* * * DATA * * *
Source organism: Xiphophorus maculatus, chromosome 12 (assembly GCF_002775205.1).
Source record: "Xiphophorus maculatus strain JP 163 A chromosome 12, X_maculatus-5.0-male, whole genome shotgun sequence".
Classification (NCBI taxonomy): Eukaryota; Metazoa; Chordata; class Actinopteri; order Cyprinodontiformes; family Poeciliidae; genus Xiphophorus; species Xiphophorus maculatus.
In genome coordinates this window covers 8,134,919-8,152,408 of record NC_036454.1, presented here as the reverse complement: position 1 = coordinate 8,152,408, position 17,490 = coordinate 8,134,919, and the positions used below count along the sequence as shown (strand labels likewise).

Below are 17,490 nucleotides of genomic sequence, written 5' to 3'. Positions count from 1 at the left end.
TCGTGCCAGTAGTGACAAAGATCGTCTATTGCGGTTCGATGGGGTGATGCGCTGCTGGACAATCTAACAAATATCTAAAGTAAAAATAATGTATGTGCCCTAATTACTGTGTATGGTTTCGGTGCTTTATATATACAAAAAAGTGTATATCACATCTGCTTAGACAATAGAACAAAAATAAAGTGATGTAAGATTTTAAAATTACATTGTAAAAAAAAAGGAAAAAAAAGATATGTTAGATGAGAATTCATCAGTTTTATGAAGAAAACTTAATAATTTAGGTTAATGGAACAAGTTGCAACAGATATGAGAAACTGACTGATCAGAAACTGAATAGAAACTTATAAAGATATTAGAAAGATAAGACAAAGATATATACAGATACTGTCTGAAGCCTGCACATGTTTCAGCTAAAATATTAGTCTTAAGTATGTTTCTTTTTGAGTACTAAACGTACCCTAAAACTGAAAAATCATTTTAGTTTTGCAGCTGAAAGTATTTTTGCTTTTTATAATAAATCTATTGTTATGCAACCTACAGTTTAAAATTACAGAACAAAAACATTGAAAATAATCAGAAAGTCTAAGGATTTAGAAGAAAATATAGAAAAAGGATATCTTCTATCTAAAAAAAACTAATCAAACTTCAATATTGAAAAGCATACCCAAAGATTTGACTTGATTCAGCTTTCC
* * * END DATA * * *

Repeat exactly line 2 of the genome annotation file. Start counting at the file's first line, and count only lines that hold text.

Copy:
Source record: "Xiphophorus maculatus strain JP 163 A chromosome 12, X_maculatus-5.0-male, whole genome shotgun sequence".